"Full of waffles, but devoid of life" Lee Sanderlin wrote several hours into his experience at a Brandon, Mississippi, Waffle House.

By Perri Ormont Blumberg
June 21, 2021
WAffle House in Bessemer, Alabama
Credit: PATRICK T. FALLON/AFP via Getty Images

Lee Sanderlin isn't the only one to be treated to a long, waffles-filled stint at the Waffle House after losing a fantasy football bet. In fact, in recent years it seems the "Waffle House Challenge" has been embraced by more than a few fantasy football league teams for the losing participant to endure in exchange for finishing last. The premise is simple: The person who performs worst in their fantasy football league heads to the Waffle House for up to 24 hours, with a one-hour reduction of time granted for every waffle eaten.

Now, the internet is collectively laughing over the Waffle House adventure of one Mississippian by the name of Lee Sanderlin, who's a reporter for Jackson's The Clarion-Ledger and documented his entertaining residency at the 24/7 eatery. Recapping his time at a Brandon, Mississippi, Waffle House, Sanderlin kicked things off humorously, writing "I should start with a disclaimer: This was all my fault. I'm the one who suggested we make the person who finished last in our fantasy football league spend 24 hours in a Waffle House" in his article for the paper. On Twitter, Sanderlin offered the people at home a play-by-play, sharing both the highs and lows of his experience. Check out some of the Tweets below.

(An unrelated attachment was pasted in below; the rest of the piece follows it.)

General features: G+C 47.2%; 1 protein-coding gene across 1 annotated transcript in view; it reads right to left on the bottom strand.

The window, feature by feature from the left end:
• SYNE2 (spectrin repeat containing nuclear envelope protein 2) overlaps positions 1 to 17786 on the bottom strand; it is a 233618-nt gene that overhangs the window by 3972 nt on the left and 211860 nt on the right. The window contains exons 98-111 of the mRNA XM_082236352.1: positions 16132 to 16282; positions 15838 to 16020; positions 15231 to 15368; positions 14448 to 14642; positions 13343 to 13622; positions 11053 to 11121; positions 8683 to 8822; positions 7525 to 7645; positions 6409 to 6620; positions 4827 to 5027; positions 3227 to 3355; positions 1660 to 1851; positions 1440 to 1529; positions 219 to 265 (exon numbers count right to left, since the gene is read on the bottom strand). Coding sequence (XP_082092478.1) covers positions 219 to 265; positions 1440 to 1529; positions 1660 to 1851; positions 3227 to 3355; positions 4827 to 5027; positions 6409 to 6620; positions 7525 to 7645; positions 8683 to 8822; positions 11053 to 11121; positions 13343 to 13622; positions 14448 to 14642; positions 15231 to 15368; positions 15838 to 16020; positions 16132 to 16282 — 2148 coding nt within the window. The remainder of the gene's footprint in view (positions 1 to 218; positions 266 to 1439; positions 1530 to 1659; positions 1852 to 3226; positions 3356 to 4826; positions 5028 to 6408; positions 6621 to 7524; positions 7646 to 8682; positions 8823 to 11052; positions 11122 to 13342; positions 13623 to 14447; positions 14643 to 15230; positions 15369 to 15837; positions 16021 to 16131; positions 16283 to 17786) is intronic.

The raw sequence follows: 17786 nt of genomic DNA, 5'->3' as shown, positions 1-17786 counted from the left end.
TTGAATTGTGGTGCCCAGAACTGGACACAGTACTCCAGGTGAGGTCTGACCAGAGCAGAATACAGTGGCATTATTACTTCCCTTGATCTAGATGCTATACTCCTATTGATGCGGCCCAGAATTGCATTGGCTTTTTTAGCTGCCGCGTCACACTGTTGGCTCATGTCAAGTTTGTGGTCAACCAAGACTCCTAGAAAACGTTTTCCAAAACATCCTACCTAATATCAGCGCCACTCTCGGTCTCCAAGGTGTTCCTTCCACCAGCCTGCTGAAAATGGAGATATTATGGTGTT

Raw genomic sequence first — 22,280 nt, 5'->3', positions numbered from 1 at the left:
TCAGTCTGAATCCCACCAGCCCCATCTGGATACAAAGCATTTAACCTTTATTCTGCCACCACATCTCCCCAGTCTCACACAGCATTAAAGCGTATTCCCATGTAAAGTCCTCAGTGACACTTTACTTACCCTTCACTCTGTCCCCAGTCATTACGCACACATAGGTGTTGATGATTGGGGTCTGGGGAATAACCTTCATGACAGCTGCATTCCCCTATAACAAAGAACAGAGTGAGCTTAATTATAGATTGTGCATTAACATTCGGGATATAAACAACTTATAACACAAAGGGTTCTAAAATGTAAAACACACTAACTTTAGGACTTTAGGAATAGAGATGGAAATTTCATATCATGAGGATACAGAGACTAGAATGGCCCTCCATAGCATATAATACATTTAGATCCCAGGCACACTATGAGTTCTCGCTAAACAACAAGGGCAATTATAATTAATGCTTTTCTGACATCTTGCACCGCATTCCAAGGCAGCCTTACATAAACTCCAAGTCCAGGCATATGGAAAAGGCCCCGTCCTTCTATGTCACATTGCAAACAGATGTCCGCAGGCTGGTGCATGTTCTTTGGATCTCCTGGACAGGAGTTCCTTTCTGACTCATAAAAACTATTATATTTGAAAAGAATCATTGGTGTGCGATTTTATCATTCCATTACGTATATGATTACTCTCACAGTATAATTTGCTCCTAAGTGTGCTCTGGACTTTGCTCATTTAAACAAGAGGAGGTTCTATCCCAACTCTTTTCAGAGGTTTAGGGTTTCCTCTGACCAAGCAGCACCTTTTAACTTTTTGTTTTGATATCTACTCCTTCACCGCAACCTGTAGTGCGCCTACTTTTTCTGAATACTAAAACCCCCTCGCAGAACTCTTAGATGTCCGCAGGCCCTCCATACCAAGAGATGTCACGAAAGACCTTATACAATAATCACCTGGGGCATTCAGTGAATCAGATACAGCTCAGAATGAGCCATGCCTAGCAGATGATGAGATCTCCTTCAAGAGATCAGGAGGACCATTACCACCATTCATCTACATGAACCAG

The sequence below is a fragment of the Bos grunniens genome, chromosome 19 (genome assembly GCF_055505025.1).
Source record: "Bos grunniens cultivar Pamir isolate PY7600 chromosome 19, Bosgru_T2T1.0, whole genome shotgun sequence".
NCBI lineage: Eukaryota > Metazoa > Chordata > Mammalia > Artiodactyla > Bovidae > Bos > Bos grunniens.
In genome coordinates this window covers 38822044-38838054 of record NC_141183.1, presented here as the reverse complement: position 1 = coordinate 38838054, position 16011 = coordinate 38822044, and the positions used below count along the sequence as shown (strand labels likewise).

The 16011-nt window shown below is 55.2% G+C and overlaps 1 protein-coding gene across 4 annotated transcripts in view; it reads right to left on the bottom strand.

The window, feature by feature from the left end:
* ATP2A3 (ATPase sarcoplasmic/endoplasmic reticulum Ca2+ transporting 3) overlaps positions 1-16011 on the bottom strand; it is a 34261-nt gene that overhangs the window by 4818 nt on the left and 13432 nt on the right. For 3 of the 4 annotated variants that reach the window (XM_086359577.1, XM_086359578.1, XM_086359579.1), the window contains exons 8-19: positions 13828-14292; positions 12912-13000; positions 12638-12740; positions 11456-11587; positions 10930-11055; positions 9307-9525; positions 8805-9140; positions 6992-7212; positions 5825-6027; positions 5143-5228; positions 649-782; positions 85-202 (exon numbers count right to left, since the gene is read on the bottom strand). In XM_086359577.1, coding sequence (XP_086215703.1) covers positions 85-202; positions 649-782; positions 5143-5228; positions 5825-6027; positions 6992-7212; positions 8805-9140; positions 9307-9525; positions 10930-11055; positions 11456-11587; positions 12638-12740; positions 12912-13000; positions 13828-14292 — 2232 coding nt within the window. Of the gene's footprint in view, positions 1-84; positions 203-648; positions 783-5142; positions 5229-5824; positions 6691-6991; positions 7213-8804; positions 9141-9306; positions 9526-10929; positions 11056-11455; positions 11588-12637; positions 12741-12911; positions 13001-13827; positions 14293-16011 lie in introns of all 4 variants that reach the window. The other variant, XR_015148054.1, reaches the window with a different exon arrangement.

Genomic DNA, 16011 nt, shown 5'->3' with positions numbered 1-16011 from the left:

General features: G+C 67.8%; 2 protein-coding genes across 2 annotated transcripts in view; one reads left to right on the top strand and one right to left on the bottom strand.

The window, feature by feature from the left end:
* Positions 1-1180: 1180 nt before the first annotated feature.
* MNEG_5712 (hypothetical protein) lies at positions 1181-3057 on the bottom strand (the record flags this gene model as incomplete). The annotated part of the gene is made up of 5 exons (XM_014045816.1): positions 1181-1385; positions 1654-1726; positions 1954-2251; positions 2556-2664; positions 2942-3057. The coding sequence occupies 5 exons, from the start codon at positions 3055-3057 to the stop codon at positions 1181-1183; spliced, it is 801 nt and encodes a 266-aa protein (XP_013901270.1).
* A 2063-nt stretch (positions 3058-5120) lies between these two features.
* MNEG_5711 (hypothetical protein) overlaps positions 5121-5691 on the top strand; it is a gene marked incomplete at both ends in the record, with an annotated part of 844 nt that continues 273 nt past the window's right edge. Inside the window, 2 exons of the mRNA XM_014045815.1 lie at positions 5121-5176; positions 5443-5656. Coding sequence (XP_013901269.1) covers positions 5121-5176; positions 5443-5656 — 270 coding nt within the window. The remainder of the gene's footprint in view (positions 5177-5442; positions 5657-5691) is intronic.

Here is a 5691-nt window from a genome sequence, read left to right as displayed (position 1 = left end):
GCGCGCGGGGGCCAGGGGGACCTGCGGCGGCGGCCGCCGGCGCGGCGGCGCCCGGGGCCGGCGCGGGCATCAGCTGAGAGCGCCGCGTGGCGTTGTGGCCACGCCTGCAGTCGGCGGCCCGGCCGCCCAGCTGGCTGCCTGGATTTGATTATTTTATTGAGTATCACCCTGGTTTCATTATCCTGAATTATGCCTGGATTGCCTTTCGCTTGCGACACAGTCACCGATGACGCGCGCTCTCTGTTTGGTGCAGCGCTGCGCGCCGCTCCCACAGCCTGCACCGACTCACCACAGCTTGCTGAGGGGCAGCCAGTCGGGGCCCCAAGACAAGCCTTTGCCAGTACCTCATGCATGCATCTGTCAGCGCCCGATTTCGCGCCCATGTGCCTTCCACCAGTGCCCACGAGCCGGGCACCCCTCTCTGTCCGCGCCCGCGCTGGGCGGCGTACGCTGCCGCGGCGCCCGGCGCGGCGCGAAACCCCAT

Based on his recap of the event for The Clarion-Ledger, it's clear that things initially took a turn for the gut-punchingly full at waffle six. "It takes me hours to finish this thing. It tastes exactly how I imagine a wet dish drying mat would. In between the numerous starts and stops, three different groups of people show up to take a picture with me. I hope they frame them one day," he shared. Jokes aside, the experience also brought Sanderlin some heartwarming moments: When waffles number eight and nine arrive, a woman by the name of Cyndi Hayes came into the Brandon Waffle House to have a word with the reporter.

"She said she followed along with my escapades all night, and drove the 15 miles from nearby Florence to see me in person. Her oldest son had died last year, and he was very into fantasy football, she explained," he wrote. "His birthday would have been last week, and somehow my stupid little internet moment brought her a smile, something she said had been hard to come by. She thanked me for brightening her day and left. All of a sudden, those 15 hours felt worth it in a way they hadn't moments before."

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That moment, Sanderlin realized, was the perfect snapshot of what this outing represented, brining an unexpected jolt of joy into people's lives. "And that is something worth feeling, even if it came at my arteries' expense," he concluded.